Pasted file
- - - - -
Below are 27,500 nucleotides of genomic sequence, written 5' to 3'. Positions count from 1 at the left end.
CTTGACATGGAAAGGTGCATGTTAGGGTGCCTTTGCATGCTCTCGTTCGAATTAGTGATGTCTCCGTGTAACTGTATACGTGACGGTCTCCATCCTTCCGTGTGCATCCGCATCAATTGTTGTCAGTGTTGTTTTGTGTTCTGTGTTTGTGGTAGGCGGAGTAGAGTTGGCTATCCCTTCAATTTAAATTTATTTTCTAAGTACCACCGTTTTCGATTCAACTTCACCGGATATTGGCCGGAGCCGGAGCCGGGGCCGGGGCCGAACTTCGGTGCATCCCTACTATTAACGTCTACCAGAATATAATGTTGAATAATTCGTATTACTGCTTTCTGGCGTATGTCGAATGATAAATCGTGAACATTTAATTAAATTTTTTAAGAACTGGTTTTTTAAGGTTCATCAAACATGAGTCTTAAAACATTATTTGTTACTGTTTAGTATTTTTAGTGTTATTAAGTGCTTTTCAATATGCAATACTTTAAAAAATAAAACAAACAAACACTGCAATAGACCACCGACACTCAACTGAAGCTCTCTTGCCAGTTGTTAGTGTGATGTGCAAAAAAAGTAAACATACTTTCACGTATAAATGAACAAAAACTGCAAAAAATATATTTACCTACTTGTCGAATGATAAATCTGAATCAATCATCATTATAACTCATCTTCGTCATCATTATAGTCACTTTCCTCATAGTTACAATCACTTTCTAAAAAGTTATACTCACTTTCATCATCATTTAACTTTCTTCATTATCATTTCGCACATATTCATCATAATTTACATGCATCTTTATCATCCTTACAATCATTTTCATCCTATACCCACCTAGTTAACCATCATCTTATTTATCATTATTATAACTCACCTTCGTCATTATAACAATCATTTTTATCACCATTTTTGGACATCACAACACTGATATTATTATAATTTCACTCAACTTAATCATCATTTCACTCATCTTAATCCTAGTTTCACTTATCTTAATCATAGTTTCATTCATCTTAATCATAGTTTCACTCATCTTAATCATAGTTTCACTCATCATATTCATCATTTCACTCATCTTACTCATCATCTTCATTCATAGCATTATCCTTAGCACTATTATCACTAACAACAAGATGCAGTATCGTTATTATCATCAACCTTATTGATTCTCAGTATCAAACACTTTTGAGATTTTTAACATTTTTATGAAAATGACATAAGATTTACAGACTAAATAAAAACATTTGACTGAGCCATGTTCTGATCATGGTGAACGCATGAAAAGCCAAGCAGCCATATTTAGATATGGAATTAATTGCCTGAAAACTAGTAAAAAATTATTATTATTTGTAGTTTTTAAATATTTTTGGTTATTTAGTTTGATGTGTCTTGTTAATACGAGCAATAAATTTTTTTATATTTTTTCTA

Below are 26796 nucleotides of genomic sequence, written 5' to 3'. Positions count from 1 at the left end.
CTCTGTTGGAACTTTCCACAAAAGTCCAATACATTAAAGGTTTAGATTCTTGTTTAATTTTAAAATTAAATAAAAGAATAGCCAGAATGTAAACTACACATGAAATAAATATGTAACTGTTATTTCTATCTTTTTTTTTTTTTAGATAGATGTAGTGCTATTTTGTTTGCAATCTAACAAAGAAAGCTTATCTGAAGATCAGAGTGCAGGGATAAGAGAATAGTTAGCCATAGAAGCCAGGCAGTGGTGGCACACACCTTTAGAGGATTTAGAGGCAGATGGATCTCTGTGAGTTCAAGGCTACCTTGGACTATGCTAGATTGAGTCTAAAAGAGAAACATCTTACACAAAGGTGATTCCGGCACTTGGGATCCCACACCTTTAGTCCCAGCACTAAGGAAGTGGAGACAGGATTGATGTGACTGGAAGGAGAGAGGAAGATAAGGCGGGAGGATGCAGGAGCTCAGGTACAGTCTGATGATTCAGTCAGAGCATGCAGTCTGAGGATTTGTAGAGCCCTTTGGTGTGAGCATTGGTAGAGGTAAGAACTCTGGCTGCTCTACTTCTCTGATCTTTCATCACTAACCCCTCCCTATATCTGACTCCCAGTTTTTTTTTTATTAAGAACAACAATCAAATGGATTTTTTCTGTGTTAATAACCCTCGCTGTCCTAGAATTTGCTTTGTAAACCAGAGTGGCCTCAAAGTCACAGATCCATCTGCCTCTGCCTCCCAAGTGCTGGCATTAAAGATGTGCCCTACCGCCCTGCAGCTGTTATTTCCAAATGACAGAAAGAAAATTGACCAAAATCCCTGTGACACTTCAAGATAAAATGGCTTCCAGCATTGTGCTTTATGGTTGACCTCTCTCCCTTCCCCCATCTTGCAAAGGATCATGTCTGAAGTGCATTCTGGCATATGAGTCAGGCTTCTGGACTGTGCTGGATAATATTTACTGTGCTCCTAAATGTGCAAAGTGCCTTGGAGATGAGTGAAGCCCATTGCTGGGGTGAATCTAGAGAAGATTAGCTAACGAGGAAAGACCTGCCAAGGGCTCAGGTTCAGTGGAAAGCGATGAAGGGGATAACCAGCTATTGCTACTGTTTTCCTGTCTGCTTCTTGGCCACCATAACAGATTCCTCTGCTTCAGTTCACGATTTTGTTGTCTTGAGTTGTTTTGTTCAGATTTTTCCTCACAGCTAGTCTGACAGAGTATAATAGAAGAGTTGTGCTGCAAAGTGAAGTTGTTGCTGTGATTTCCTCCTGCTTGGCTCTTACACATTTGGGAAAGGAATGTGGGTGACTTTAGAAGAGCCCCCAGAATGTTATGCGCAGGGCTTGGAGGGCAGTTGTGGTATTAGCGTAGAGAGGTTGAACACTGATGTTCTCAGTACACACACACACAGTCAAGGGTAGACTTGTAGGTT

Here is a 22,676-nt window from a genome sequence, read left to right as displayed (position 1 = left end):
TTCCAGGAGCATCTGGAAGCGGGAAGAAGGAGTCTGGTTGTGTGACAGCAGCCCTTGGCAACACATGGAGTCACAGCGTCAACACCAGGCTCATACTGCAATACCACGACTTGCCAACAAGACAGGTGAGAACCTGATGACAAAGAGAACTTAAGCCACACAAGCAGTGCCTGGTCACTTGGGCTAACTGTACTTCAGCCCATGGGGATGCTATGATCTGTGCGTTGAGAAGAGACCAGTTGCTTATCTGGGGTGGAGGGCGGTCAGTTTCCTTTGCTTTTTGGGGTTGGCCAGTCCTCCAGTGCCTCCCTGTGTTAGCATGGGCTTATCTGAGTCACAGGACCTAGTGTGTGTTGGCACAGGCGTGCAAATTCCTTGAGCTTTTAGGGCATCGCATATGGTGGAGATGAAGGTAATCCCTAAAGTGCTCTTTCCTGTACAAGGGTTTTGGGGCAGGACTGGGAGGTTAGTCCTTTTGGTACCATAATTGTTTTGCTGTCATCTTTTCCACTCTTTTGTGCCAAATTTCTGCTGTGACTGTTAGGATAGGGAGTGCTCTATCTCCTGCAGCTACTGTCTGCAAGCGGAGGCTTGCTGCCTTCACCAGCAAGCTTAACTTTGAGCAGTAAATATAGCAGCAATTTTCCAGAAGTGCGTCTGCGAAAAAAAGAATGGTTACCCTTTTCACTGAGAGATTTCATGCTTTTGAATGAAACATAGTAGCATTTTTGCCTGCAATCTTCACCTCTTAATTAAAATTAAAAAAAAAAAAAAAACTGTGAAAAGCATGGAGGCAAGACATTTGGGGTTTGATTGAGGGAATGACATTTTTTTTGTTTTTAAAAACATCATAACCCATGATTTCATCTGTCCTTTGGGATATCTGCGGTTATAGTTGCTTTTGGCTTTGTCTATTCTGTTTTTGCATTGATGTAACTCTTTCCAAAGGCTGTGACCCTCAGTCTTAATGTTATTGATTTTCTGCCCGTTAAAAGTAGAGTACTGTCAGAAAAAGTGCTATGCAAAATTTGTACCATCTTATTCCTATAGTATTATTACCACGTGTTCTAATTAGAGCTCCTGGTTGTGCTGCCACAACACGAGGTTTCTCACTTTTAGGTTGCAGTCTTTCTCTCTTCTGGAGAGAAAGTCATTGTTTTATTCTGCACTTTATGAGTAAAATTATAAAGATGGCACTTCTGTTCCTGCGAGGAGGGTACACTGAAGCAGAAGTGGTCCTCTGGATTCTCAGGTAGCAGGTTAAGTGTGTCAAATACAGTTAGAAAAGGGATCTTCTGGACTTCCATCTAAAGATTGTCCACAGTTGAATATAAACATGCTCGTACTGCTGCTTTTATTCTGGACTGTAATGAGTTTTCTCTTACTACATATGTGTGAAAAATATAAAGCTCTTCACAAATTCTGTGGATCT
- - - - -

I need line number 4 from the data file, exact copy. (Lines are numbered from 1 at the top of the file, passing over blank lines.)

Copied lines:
CTCTGTTGGAACTTTCCACAAAAGTCCAATACATTAAAGGTTTAGATTCTTGTTTAATTTTAAAATTAAATAAAAGAATAGCCAGAATGTAAACTACACATGAAATAAATATGTAACTGTTATTTCTATCTTTTTTTTTTTTTAGATAGATGTAGTGCTATTTTGTTTGCAATCTAACAAAGAAAGCTTATCTGAAGATCAGAGTGCAGGGATAAGAGAATAGTTAGCCATAGAAGCCAGGCAGTGGTGGCACACACCTTTAGAGGATTTAGAGGCAGATGGATCTCTGTGAGTTCAAGGCTACCTTGGACTATGCTAGATTGAGTCTAAAAGAGAAACATCTTACACAAAGGTGATTCCGGCACTTGGGATCCCACACCTTTAGTCCCAGCACTAAGGAAGTGGAGACAGGATTGATGTGACTGGAAGGAGAGAGGAAGATAAGGCGGGAGGATGCAGGAGCTCAGGTACAGTCTGATGATTCAGTCAGAGCATGCAGTCTGAGGATTTGTAGAGCCCTTTGGTGTGAGCATTGGTAGAGGTAAGAACTCTGGCTGCTCTACTTCTCTGATCTTTCATCACTAACCCCTCCCTATATCTGACTCCCAGTTTTTTTTTTATTAAGAACAACAATCAAATGGATTTTTTCTGTGTTAATAACCCTCGCTGTCCTAGAATTTGCTTTGTAAACCAGAGTGGCCTCAAAGTCACAGATCCATCTGCCTCTGCCTCCCAAGTGCTGGCATTAAAGATGTGCCCTACCGCCCTGCAGCTGTTATTTCCAAATGACAGAAAGAAAATTGACCAAAATCCCTGTGACACTTCAAGATAAAATGGCTTCCAGCATTGTGCTTTATGGTTGACCTCTCTCCCTTCCCCCATCTTGCAAAGGATCATGTCTGAAGTGCATTCTGGCATATGAGTCAGGCTTCTGGACTGTGCTGGATAATATTTACTGTGCTCCTAAATGTGCAAAGTGCCTTGGAGATGAGTGAAGCCCATTGCTGGGGTGAATCTAGAGAAGATTAGCTAACGAGGAAAGACCTGCCAAGGGCTCAGGTTCAGTGGAAAGCGATGAAGGGGATAACCAGCTATTGCTACTGTTTTCCTGTCTGCTTCTTGGCCACCATAACAGATTCCTCTGCTTCAGTTCACGATTTTGTTGTCTTGAGTTGTTTTGTTCAGATTTTTCCTCACAGCTAGTCTGACAGAGTATAATAGAAGAGTTGTGCTGCAAAGTGAAGTTGTTGCTGTGATTTCCTCCTGCTTGGCTCTTACACATTTGGGAAAGGAATGTGGGTGACTTTAGAAGAGCCCCCAGAATGTTATGCGCAGGGCTTGGAGGGCAGTTGTGGTATTAGCGTAGAGAGGTTGAACACTGATGTTCTCAGTACACACACACACAGTCAAGGGTAGACTTGTAGGTT